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Uni Watch Profiles: Fred Storms

Fred Storm.JPG

Back in late May, I Ticker-mentioned that reader Jameson Adams had paid a leatherworking company to turn an old baseball glove into a wallet. The company that did that work is called Little Freddie’s, and it’s run by a guy named Fred Storms. I was curious about the story behind this enterprise, so I asked Fred to do an email interview, the results of which you can read below:

Uni Watch: Tell me a bit about yourself. How old are you, where do you live, and what do you do for a living (when you’re not doing Little Freddie’s)?

Fred Storms: I’m 52 years old and reside in Newport News, Virginia. I currently work as a Soft Goods Research and Development Supervisor for a shooting/tactical gear company. I grew up in Brewster, New York, and spent young days playing sports, especially baseball, with my Dad. He was a Dodgers fan and I was a Yankees fan (1977-1978 was an interesting baseball time for us).

UW: What’s your background in leatherworking? How did you get started in it?

FS: I spent 24 years in the United States Air Force, working as a Survival Equipment Specialist (parachute rigger). This is where I learned to sew. My first job out of the Air Force was working for a private contractor in Washington, DC, where we worked on all the dignitary jets at Andrews Air Force Base. I did a lot of leather work there, including work on Air Force One. There are some seasoned veterans there willing to share their secrets, and they showed me how to sew leather. This is where I first enhanced my skills, and the rest has been trial, error, and experimentation.

UW: How and when did you get the idea of making leather goods out of old baseball gloves, and how and when did you then turn that idea into a business?

FS: A guy at work asked me one day if I could make a cell phone case from an old leather glove, and I did it. So I started making Blackberry cases and even figured out how to use a magnet to turn the phone to hibernate mode when inserted into the case. From there it was iPhone cases, magnetic wallets, credit card wallets, etc. We worked together for a while but he was relocated and I just continued to grow the business. I started selling on eBay and it went very well, so I decided to do my own website and that’s where I’m at currently.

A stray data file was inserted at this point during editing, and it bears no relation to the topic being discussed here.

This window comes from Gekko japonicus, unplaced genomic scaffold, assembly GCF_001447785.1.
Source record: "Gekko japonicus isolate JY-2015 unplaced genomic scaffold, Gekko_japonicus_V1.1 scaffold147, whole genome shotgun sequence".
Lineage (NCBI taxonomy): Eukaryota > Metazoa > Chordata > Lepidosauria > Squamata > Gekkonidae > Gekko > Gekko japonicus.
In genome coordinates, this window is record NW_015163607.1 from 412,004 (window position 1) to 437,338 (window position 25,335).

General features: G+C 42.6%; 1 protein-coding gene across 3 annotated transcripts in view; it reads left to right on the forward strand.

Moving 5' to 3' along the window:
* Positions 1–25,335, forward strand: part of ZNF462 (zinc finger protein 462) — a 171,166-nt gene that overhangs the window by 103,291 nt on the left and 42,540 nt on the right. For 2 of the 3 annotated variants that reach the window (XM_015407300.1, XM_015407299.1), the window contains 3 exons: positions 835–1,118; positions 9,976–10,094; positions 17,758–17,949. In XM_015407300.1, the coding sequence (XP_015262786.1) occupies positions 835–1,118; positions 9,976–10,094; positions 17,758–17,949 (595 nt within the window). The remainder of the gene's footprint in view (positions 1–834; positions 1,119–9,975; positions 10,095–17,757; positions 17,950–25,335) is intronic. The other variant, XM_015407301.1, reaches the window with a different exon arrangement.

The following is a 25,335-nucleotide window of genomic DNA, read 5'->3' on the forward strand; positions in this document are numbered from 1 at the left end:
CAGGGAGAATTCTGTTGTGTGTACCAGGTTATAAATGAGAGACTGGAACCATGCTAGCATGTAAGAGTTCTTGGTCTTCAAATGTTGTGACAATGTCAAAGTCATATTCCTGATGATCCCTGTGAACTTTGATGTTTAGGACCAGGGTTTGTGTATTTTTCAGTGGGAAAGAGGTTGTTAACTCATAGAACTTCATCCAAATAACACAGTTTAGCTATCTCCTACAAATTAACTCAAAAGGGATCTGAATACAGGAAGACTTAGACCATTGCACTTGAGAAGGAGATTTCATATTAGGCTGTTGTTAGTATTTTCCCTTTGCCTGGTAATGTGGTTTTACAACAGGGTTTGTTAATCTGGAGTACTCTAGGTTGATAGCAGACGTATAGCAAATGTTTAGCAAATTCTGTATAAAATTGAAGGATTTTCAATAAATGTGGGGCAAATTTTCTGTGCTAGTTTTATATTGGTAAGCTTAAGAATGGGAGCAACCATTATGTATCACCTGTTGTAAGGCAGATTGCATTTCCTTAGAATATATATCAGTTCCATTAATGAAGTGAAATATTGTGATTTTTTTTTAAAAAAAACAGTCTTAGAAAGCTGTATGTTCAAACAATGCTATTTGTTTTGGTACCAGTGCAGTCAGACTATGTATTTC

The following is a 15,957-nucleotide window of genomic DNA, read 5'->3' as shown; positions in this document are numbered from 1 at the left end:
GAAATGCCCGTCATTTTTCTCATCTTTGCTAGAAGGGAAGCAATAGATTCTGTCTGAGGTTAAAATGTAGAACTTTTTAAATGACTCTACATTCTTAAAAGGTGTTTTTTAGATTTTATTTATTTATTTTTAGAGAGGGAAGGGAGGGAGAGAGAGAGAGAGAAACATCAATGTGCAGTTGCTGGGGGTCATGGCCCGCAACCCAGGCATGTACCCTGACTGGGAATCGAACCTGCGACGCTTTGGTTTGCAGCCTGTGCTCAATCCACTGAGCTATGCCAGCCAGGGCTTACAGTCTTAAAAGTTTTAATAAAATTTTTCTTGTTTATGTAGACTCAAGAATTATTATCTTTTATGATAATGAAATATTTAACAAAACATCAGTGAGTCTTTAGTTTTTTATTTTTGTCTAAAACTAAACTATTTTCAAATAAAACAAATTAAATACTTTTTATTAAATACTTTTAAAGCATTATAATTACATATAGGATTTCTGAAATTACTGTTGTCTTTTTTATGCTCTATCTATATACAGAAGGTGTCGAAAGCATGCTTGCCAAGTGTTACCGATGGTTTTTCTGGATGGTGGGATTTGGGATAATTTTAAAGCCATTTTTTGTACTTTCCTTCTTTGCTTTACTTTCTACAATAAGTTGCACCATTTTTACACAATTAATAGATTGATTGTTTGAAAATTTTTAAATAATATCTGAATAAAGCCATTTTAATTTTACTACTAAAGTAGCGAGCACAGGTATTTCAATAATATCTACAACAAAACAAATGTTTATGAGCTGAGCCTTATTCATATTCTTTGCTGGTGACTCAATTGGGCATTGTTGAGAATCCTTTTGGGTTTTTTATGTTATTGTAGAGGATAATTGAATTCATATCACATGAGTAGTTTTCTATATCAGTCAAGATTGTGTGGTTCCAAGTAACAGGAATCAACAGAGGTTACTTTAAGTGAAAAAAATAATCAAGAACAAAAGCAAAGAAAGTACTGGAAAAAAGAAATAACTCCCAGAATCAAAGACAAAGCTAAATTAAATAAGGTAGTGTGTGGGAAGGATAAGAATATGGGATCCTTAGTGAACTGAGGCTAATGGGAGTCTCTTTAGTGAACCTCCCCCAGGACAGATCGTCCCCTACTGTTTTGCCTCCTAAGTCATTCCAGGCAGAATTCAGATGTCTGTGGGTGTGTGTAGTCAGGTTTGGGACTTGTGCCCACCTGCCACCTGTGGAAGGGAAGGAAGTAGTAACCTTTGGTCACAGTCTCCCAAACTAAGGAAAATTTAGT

UW: How many items (wallets, money clips, etc.) have you made over the years?

FS: About 250 to 300.

UW: Do people usually send you a specific glove that they want you to use, or do you have a supply of vintage gloves that you use, or what?

FS: I have a supply of vintage gloves that I can use, or people can send specific gloves to me. Recently a customer sent me a Dale Murphy signature glove to make a wallet [that was Uni Watch reader Jameson Adams ”” PL]. From what I heard, he tweeted Dale Murphy about his wallet and got a positive response. Another reader sent a Brooks Robinson glove.

UW: What are some of the most unusual customer requests you’ve gotten?

FS: Nothing really unusual, but I have made some pocket pistol holsters.

UW: Any other interesting stories or anecdotes relating to Little Freddie’s?

FS: I made over 20 wallets for a fan group of a high-profile jam band. Each wallet had the band patch and all were different.

UW: How long does it take you to make a Little Freddie’s item?

FS: All are different, but I can usually make eight to ten over a weekend, depending on complexity.

UW: Many of us think of a baseball glove as a very sentimental, almost sacred object. Is it emotionally difficult to cut one of them apart?

FS: I always ask myself that same question. But I look at some of the gloves that I get and they are in horrible shape. I breathe new life into them. I clean, condition, oil, and polish every glove item before I send it out. After the wallet is complete it now a new object, just as sacred as the glove had been.

UW: Are there any differences in the leather used by different glove companies? In other words, is a Rawlings glove different to work with than, say, a Wilson glove?

FS: I’ve found it’s not a company thing but a time thing. Older gloves have better leather. Leather gloves from 1960s and older are the best to work with. Best color, best leather.

UW: Do you make items from other types of leather, or only from baseball gloves?

FS: I have made some items from leather footballs. I haven’t tried any other type of leather but have been asked about boxing gloves and hockey gloves.

UW: How would you like to grow the business in the future? Any special plans?

FS: I’m trying to grow it little by little. I’m hoping this interview will get me some exposure and new customers. The next big initiative is updating the website and doing more marketing. I’m hoping to grow it enough to use it as my retirement income.


Very cool. Fred sent me a few sample items, and I have to say they’ve very, very nice. A good project, run by a good guy — I hope some of you will check out his services.

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Just give me all your money already: Here are some ways you can subsidize my summer vacation and underwrite my cat food budget support Uni Watch: